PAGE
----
Is Nike overcooking the AM?
In 1987 Nike released the Air Max 1, arguably the most innovative running shoe of its time. Inside the Air Max 1 was what Nike were describing as the best ever cushioning, the Nike Air System that was first implemented into the Nike Air Tailwind in 1979. But with the Air Max 1 the Nike Air system went visible introducing the first ever Nike Air Window and what Nike advertising described as not being a shoe, but a revolution.
26 years since runners were able to see the air that they were running on and everywhere you look around town you’ll see folks wearing the original Nike visible Air sneaker. The original Air Max 1 could not be more popular than it is right here in 2013. But are we seeing too much of it? Is the flood of AM1s onto the market just a little bit too much?
I was recently in Size? on Carnaby Street and tried on a pair of Ones, the ones they’re calling the “Yeezy” colourway. They looked real nice and Nike got it right with the colours, the materials weren’t bad and yes this pair in this colourway are sold out everywhere and yet I just wasn’t that excited about them and in the end told the shop assistant that it was ok I would not be taking them. I instead copped another classic the Nike Air Max BWs in the OG Persian colourway.
From the feet of sneaker purists, to trashed pairs on the feet of Shoreditch hipsters, worn with skinny jeans and side partings, to public school parents with laces tied super tight doing the school run and South London rude girls and rude boys the Air Max 1 definitely has that mass appeal, but it could be argued that with so many models out there and what seems like a different colourway being released at least once a week if not with more frequency, that the AM1 might have lost is its very special specialness.
Nike know it’s the sneaker of the moment and that it’s selling and selling real well so they hit us with colourway after colourway knowing that it’s mass appeal will make sure that different people across the spectrum of those that are into the shoe will pick them up. In business terms I am sure it is a solid moneymaker for the brand globally, a real banker of a shoe. And each style usually sells and often sells out. Size? currently has over 15 styles on sale, Offspring close to 20, JD Sports more than 20 and Nike direct (GB) more than 20 including all the Nike ID options. From the Air Max essentials to the premium pairs to the quickstrike ones not to mention the high tech variations; the Hyperfuse, Engineered Mesh, the Women’s’ Air Max Thea and a Vac Tech pair that’s coming out soon. It seems almost as though they’ve maxed the original of all maxes.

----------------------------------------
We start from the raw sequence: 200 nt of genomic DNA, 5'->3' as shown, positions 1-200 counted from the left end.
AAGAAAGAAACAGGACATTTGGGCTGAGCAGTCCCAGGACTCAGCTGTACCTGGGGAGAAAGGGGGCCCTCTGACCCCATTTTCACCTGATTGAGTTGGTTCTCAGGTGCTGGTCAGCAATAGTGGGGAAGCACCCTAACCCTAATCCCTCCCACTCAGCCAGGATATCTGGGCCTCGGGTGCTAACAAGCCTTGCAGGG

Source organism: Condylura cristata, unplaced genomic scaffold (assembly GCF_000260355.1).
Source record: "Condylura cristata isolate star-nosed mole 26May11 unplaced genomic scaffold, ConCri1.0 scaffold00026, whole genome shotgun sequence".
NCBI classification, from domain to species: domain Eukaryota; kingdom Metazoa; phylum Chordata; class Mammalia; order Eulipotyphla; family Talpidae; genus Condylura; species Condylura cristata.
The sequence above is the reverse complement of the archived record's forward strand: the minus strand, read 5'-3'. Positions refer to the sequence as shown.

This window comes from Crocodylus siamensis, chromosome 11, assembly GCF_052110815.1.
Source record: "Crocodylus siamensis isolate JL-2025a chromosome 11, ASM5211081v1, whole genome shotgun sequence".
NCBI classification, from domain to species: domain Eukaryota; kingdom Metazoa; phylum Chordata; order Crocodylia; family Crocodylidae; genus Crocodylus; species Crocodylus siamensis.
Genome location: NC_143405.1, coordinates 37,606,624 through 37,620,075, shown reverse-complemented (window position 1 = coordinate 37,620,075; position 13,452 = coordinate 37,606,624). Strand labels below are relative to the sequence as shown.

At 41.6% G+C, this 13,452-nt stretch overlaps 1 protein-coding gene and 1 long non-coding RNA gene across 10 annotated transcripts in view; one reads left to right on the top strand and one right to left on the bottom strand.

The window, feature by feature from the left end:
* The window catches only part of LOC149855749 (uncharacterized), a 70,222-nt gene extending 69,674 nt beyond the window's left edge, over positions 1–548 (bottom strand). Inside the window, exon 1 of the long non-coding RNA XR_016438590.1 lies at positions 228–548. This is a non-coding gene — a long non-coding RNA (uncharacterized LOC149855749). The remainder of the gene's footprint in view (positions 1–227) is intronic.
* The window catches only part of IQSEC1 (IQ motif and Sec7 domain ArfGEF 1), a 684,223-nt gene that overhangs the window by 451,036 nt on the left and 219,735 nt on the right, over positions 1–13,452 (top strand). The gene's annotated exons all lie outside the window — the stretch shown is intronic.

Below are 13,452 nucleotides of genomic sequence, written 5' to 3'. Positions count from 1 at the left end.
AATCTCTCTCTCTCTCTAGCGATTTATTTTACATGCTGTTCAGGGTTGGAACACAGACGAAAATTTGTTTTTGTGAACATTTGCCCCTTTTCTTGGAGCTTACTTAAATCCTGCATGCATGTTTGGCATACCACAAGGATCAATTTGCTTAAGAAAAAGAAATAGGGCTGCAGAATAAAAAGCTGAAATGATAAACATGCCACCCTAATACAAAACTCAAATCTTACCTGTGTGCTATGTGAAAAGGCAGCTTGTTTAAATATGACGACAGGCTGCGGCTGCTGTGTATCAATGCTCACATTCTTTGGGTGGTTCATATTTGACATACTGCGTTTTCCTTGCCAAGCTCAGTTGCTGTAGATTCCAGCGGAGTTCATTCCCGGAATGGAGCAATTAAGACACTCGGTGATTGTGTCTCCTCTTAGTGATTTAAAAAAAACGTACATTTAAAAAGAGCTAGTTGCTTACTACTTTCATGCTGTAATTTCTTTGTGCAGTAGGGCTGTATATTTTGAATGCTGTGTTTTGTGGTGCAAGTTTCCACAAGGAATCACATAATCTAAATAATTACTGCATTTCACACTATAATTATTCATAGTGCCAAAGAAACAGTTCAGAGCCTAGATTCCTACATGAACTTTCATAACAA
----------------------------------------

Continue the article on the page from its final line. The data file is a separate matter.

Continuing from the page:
Often it feels like the AM1 has become a thing of the high street so easy to come by in so many styles and colours. And when you see ‘em around town trashed and beaten to death it makes you think they’re a shoe that’s somewhat of a sneaker throwaway. Less special.
And when Nike do do something well, sometimes they then do it again, but not so well. I was real excited about the first collab with Liberty of London and desperately broke out of work to get down to Regent St and cop a pair. I thought it was such a good move to take the renowned Liberty prints and put them onto a pair of Ones. And then Nike and Liberty did it again and again and again and then offered Liberty Nike ID options and completely killed what was such a great concept, completely killed what was special so much so that the town is awash with floral patterned AM1s.
Even in the past Nike only had the AM1 up on Nike ID for limited periods and so if you missed making up your own pair you had to wait around for the next time they became ID-able, but now they seem to be a permanent Nike ID fixture. Again that hard-to-get aspect making them somewhat more special, and much more desirable.
I’m not even sure if the exclusive sneaker collaboration crews are even interested in working up collabs on the Ones, the last, most amazing effort being from the crew at Patta in 2010. Instead we see the exclusive sneaker spots such as Hanon, Footpatrol, Sneaker Freaker opting to work up exclusive, limited edition collabs with the likes of Saucony, Fila and Le Coq Sportif.
But despite all of the above please don’t get the wrong idea the Nike Air Max 1 is still my favourite Nike shoe and I own a bunch of pairs from back in the days retros, some newer general release pairs and some precious super hard to get and Tier Zero pairs. I am just raising the point that maybe when we saturate a market with a certain model, just like any product or commodity, maybe that product or commodity doesn’t always lose it’s worth in monetary terms but maybe it loses some of its magic. And that’s what I hope this flood of AM1s does not do is wash away the magic of the first ever Nike visible air shoe. This shoe was revolutionary just like the ad said, a true innovation something extraordinary, and as stated numerous times in this article, special. Let’s hope we can keep it that way.
And through this the first of some longer features here at The Word on the Feet I guess I’m sharing thoughts about this shoe scene that we’re a part of and so if this article has made you think too, or you’ve already thought about this hit me up and share your thoughts too.
To end this piece I’m leaving you with a great video that pays homage to the Nike Air Max 1, courtesy of Axel Morin, Julien Reynaud, and Favien Berry. This should help you gather your thoughts as too whether there is too much Max 1 on the market. Or maybe you think there isn’t enough?